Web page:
Two-year LC was 66.1% for the entire cohort, 56.8% for single fraction, and 69.7% for multifraction SBRT (Figure 2). Univariate analysis demonstrated superior 2-year LC significantly associated with treatment platform (p = 0.002), non-recurrent lesions (p < 0.001), surgery (p = 0.01), and multifraction SBRT (p = 0.004). Two-year LC for patients who received surgical resection was 74.1 vs. 53.9% for those who did not. On multivariate analysis, multifractionation [p = 0.009, HR 0.53 (95% CI, 0.33–0.85)] was associated with higher LC, whereas recurrent lesions led to lower LC [p = 0.003, HR 2.31 (95% CI, 1.32–4.05)] (Table 4). Two-year LC for recurrent lesions was 35.4% compared to 70.4% for non-recurrent lesions.
RC and Distant Metastases
One- and two-year RC rates were 89.2 and 86.3%, respectively. A higher post-SBRT CA19-9 was the only variable found to be significantly associated with inferior RC on univariate and multivariate analysis [p = 0.02, HR 1.01 (95% CI, 1.01–1.01)] (Table 5). At one and two years, the Kaplan–Meier estimated rate of DM was 39.5 and 56.4%, respectively. Univariate analysis identified CA19-9 at diagnosis (p = 0.041), pre-SBRT CA 19-9 (p = 0.001), and post-SBRT CA 19-9 (p = 0.006) associated with increased distant metastases. Post-SBRT CA19-9 was the only variable to maintain significance on multivariate analysis [p = 0.001, HR 1.01 (95% CI, 1.01–1.01)] (Table 5). Treatment fractionation was not found to be associated with either RC or distant metastases.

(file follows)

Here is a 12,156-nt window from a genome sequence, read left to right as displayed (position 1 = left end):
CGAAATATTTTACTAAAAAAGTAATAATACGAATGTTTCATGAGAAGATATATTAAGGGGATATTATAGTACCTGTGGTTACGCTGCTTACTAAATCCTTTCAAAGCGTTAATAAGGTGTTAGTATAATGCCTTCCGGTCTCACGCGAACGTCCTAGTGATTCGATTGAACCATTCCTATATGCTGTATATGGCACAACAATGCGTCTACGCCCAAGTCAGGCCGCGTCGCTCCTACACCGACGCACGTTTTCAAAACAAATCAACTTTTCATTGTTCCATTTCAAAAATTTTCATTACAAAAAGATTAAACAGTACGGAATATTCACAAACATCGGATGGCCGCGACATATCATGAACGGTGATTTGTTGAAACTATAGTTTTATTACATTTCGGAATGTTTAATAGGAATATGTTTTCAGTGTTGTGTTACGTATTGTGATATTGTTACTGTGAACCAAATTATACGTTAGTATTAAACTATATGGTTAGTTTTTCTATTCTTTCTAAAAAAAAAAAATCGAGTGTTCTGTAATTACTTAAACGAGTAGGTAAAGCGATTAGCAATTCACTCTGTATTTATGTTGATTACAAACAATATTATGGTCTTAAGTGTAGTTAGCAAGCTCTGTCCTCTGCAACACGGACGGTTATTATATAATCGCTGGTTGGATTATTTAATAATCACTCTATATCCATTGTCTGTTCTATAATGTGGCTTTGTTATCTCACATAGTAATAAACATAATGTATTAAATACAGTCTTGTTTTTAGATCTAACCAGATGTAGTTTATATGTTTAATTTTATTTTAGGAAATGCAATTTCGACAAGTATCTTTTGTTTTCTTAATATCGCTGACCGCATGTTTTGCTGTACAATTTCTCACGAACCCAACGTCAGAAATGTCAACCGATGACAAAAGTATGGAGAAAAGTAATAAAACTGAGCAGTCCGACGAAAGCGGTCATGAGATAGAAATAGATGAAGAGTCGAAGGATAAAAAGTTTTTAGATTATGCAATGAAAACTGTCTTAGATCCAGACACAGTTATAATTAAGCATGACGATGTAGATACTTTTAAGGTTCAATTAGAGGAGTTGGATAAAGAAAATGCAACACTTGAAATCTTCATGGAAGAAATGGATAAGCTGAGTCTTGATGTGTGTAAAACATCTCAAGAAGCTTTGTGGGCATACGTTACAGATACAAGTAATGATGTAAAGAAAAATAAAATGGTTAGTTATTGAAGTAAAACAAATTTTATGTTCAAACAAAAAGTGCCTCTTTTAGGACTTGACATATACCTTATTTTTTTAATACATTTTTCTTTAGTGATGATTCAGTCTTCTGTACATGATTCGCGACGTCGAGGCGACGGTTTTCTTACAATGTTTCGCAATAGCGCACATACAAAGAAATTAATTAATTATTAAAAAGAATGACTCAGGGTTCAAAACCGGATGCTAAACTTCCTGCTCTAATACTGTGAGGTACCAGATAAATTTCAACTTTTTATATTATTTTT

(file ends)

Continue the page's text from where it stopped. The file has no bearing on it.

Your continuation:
Late Radiation Toxicity
For the entire cohort, the Kaplan–Meier estimated advanced grade 3+ toxicity rate at 1- and 2-years was 2.5% (95% CI, 2.3–2.7%) advanced grade. No significant difference was noted based on single- or multifraction use (2-year advanced grade 3+ toxicity estimate 2.3 vs. 2.8%, p = 0.747). Prior radiation therapy was the only factor predictive of advanced grade 3+ toxicity [p = 0.019, HR 4.58 (95% CI, 1.29–16.21)] (Table 6). For patients who received surgery, advanced grade 3+ toxicity rate at 2-years was 1.8% compared to 3.2% for non-surgical patients (p = 0.258). Three patients experienced grade 4 toxicities which included an ileal obstruction (n = 1), obstruction gastric (n = 1), and duodenal stenosis (n = 1) all requiring urgent operative intervention. Eight patients experienced grade 3 toxicities which included nausea (n = 3), enteritis (n = 2), enterocolitis (n = 1), ileal hemorrhage (n = 1), and biliary tract infection (n = 1).
This retrospective review aimed to assess the role SBRT fractionation on OS and LC of pancreatic adenocarcinoma while also determining the rates of late radiation toxicity for this treatment modality. This study identified three-fraction SBRT provides superior 2-year LC over single fractionation, but may not be associated with improved OS. Additionally, treatment with either single- or multifraction SBRT was delivered with reasonable levels of toxicity with prior radiation therapy most predictive of late radiation toxicities. Consistent with numerous other reports, these data also support surgery as the most important factor for OS (24).